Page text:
The Cleveland ISD board of trustees on Monday, Jan. 9, approved the $2.8 million purchase of 94 acres located on FM 1010 near the Bella Vista Subdivision. The purchase, which will be paid from the general fund, is being seen by some trustees as an important step toward a potential second high school in the future.
In a statement, Cleveland ISD Superintendent Stephen McCanless said that a majority of the board believed the land purchase was a preemptive move as large tracts of land suitable for a high school are getting scarce in the area and land prices continue to escalate.
“With our rapid growth, the Board made a decision to plan for future growth. This piece of land is located exactly in the center of Cleveland ISD, the same distance from the north to the south, which makes it ideal for another high school campus. A future high school campus would serve the District and its residents well at that location,” McCanless said.
Modern-day high schools within a large school district like Cleveland ISD need roughly 100 acres for all the facilities that accompany them, he added.
“You need at least 30 acres for sports facilities, eight acres or so for a retention pond and room for a 500,000-square-foot, three-story high school campus. The board felt it was better to buy now at a lower price than to pay more in the years to come,” McCanless said.
In preparation for the purchase, the District had the tracts, which are currently owned by Donald Enloe, Irene and Roland Coronel, and Jeremy and Johnnie Dishongh, appraised by a third-party appraisal company, Conroe-based Alliance Property Appraisal. The appraisal estimated the value to be $1.6 million, far less than the price being listed by the sellers who originally valued it at $3.3 million.
“We negotiated it down to $3.3 million when it was for a full 100 acres. The Board didn’t like that price, so Mr. Enloe came back and said he would take some acres off and the purchase would be 94 acres for $2.8 million. That price includes $400,000 worth of land clearing. The timber on the land doesn’t have a lot of market value,” he said.
McCanless said the general fund is at a healthy level and should be able to cover the price of the purchase and additional portable buildings that are needed to address classroom overcrowding at some campuses.
The board was split on the decision to purchase the land with Board President Willie Carter and Board Secretary Amanda Brooks voting against it. The remaining board members – Vice President Kelly Axton, Chris Wood, Robert Howell, Aaron Montesnieto and Coach Marvin Searles voted in favor of the purchase.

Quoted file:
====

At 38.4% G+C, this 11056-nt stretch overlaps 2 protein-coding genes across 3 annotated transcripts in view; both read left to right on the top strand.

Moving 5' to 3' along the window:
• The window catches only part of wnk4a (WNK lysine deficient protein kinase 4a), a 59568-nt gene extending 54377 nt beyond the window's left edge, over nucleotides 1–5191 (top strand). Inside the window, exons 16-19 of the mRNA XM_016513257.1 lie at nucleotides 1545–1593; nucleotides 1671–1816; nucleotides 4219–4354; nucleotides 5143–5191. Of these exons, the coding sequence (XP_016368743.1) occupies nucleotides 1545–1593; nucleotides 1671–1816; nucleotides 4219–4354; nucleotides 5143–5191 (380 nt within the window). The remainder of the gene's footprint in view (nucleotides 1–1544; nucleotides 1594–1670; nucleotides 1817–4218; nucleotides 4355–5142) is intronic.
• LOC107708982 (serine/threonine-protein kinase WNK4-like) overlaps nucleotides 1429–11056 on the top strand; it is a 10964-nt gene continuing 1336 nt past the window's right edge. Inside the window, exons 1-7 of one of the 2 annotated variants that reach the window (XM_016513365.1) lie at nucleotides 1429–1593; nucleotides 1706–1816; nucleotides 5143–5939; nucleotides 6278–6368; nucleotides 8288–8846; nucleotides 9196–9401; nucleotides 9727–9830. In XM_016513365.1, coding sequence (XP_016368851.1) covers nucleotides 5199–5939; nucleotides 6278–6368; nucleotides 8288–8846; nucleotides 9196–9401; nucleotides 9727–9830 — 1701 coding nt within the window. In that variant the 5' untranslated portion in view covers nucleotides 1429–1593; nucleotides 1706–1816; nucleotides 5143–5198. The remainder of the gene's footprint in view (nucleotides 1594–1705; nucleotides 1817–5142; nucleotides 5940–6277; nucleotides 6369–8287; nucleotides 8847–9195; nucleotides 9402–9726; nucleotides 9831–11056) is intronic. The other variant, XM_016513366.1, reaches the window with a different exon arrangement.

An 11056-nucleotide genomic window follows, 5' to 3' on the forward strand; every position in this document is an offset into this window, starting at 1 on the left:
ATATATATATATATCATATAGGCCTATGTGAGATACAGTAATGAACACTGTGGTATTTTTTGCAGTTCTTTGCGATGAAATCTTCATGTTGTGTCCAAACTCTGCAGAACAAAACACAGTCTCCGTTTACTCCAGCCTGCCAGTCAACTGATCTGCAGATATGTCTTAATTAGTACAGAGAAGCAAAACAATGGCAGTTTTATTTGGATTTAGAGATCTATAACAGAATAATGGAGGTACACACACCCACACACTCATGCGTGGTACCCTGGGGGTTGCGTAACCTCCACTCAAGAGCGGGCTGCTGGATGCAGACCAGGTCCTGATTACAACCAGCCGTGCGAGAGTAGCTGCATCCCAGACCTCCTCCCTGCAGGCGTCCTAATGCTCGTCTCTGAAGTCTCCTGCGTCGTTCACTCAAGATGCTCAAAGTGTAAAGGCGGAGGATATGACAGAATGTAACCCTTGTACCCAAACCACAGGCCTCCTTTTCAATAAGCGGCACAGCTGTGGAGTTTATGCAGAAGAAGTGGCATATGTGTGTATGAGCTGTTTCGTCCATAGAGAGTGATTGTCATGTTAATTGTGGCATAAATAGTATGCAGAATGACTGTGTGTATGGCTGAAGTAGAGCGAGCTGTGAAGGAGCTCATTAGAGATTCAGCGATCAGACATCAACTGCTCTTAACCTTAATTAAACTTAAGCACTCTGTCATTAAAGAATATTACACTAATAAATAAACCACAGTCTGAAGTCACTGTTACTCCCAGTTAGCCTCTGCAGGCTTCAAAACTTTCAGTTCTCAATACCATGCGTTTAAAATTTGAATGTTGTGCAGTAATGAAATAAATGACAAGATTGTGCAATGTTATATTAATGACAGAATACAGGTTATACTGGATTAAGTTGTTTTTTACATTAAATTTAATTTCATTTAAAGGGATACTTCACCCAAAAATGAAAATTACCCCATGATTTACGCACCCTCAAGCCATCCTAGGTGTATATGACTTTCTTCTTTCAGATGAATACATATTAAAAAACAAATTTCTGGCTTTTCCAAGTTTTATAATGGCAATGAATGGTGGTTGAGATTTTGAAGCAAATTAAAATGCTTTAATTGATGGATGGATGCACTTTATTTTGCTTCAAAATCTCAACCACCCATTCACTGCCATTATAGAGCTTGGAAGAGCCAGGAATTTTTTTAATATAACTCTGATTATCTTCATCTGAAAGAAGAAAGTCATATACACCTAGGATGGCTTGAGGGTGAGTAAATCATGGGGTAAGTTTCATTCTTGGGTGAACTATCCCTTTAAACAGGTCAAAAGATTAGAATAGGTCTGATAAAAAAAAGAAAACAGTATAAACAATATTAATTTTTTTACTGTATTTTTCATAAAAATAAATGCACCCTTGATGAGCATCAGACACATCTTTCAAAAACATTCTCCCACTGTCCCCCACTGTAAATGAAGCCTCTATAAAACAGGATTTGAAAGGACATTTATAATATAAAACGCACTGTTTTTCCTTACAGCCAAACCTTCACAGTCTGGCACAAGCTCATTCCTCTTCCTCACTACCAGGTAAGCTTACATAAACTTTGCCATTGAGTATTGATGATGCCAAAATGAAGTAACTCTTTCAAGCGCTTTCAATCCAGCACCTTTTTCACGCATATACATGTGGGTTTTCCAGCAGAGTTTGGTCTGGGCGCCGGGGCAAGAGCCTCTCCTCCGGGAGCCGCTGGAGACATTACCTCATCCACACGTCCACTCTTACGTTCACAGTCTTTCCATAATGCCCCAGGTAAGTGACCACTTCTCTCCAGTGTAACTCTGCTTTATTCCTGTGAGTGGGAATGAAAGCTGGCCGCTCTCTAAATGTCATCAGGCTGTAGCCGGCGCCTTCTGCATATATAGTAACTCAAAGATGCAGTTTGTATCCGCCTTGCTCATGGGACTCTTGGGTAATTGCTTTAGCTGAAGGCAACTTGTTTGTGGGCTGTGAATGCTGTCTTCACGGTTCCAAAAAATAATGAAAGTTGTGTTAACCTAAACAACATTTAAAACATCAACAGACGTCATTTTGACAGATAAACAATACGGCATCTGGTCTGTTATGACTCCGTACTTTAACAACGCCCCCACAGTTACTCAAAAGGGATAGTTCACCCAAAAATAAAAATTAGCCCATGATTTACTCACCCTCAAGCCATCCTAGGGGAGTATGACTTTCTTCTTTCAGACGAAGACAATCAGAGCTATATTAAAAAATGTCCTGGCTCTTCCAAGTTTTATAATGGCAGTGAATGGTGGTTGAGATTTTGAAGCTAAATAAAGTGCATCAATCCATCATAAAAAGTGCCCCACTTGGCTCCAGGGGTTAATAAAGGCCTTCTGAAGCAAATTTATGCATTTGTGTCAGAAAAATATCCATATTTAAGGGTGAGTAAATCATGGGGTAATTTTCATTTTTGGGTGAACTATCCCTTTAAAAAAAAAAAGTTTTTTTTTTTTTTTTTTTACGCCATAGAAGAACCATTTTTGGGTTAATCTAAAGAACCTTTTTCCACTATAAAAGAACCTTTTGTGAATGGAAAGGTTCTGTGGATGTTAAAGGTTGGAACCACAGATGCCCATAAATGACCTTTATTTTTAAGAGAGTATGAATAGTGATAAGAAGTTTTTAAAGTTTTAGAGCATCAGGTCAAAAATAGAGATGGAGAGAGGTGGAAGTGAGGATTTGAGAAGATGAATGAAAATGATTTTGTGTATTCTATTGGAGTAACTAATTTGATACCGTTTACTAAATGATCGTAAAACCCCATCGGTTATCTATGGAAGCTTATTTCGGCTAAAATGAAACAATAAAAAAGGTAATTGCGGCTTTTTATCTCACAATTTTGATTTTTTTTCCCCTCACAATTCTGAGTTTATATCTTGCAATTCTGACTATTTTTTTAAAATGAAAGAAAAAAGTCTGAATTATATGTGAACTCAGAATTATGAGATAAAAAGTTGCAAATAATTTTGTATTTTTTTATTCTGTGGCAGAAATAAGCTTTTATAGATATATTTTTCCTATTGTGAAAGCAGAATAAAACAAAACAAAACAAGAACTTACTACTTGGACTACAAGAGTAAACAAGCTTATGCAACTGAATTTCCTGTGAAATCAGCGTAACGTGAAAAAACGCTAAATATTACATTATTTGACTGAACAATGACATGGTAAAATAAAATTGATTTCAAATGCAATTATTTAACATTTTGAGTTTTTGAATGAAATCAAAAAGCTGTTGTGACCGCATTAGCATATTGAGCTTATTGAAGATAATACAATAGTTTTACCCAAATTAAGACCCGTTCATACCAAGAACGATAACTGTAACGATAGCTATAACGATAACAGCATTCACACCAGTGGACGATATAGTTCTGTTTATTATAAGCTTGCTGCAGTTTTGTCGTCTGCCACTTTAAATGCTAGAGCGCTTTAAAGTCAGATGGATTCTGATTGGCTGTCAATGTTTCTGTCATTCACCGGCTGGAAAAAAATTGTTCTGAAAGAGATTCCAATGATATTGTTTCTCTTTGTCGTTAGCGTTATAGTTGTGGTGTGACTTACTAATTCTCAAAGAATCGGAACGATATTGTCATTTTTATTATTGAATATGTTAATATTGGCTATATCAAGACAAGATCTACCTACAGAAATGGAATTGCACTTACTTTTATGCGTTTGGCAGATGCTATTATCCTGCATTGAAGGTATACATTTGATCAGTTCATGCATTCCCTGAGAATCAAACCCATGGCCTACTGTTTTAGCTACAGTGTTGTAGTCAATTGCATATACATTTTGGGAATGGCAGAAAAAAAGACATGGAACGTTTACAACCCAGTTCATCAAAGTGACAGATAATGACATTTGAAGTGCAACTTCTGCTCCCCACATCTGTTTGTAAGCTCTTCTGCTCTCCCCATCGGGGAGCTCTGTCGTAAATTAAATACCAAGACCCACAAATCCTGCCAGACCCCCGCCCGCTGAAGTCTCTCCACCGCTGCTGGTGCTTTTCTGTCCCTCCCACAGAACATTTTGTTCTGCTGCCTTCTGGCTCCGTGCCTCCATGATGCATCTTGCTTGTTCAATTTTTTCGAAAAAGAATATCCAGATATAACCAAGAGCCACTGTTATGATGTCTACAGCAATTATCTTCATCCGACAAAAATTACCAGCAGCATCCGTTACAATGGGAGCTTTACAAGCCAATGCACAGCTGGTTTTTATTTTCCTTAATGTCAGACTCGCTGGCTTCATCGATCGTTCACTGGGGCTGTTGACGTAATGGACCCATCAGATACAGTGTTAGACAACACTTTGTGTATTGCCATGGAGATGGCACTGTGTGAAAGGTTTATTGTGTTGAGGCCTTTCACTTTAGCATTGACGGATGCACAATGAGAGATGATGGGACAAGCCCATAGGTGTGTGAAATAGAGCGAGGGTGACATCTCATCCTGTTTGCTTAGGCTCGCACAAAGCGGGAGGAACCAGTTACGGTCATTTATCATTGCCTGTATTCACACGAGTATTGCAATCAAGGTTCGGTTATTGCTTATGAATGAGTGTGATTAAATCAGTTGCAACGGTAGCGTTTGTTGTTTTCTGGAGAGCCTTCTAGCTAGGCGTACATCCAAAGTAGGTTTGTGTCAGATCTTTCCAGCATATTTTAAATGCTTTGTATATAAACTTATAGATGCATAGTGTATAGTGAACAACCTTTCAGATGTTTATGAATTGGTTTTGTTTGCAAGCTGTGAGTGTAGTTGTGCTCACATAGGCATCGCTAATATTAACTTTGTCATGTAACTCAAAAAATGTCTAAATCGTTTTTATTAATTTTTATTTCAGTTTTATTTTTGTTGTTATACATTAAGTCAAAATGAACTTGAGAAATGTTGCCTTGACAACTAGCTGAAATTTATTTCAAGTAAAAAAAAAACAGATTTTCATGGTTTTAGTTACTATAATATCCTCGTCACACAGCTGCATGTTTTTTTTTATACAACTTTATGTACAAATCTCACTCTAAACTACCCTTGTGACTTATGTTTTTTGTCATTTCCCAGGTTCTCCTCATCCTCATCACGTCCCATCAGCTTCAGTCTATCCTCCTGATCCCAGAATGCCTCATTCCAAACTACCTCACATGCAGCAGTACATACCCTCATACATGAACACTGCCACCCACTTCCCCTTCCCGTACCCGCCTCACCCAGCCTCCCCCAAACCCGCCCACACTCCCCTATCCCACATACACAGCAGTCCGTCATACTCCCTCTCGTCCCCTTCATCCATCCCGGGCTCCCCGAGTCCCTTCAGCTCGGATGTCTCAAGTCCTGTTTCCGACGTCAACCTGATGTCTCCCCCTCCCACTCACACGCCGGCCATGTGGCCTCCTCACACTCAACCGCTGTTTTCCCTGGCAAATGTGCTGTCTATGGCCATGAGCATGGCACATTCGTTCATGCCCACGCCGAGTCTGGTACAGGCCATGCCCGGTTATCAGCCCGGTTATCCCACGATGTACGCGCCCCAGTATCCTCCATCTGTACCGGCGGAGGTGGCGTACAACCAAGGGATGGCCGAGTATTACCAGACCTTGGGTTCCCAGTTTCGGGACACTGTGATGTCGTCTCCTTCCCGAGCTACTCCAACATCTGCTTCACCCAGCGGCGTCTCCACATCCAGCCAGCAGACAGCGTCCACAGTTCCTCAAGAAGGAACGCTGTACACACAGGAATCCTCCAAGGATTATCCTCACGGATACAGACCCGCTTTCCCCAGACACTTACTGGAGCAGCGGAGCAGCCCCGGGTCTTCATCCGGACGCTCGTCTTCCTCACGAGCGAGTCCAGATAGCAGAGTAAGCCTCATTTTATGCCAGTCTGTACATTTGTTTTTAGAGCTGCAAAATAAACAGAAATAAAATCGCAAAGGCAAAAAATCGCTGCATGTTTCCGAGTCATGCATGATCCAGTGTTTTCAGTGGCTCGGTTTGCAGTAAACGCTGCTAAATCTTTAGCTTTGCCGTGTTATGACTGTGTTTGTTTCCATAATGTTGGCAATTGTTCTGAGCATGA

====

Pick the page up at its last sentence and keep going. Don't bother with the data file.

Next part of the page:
Earlier in the meeting, the issue of classroom overcrowding was raised by concerned Board members, who are weighing the possibility of calling for another bond referendum election either in May or November 2023.
Susan Ard, director of communications and media for Cleveland ISD, gave a presentation that showed the history of bond referendums in the District over the last decade, and how voters decided the fate of those bonds. Last November, the District attempted to pass a $115 million, “zero tax rate increase” bond, but it was rejected by voters. Ard explained that Cleveland ISD residents know the District is growing quickly, but already feel overburdened with taxes. While the median income in Cleveland is just $42,000, residents in Cleveland proper saw the highest tax rate increases in the County, according to McCanless.
“Sometimes it’s hard to swallow as a Cleveland person. They basically went to sleep and it was a great school district, and then woke up to find there was this influx [of new students],” Ard said. She explained that voters are already feeling overtaxed as their valuations have gone up even if the tax rate has not.
Ard suggested waiting a year before presenting another bond referendum, at the earliest in May 2024.
“It gives the taxpayers a year to not vote on bonds. They know it’s not a tax increase from us but the appraisal district is going to come back and reassess their values and raise their taxes. They know it’s going to happen and it’s causing a lot of frustration,” she said.
Board member Robert Howell pointed out that even if voters approved a bond in May, it would still take another three years for a new high school campus to be constructed. Trustee Chris Wood added that students are already having to sit on the floor near teachers’ desks because there is no room for them.
Staying ahead of the growth is a real challenge. Even as Cleveland ISD in the process of purchasing additional portable buildings, at a cost of roughly $1 million each, the portable buildings are a temporary solution to a permanent issue.
From 2012 to 2022, Cleveland ISD saw a 215 percent jump in enrollment, from 3,596 students in 2012 to 11,357 students in 2022. Despite those numbers, only a few thousand registered voters within Cleveland ISD decided the fate of bond. The District is split among three counties – Liberty, San Jacinto and Montgomery counties – with Liberty County making up the majority. Only 3,351 residents in Liberty County cast their ballots in the bond referendum election in November, which coincided with the usually-high-voter-turnout mid-term elections.
After much debate, the Board agreed to postpone a decision on calling for a bond referendum until the Jan. 17 meeting. McCanless said the Jan. 17 meeting will be the last opportunity for the Board to call for an election in May 2023 due to election deadlines.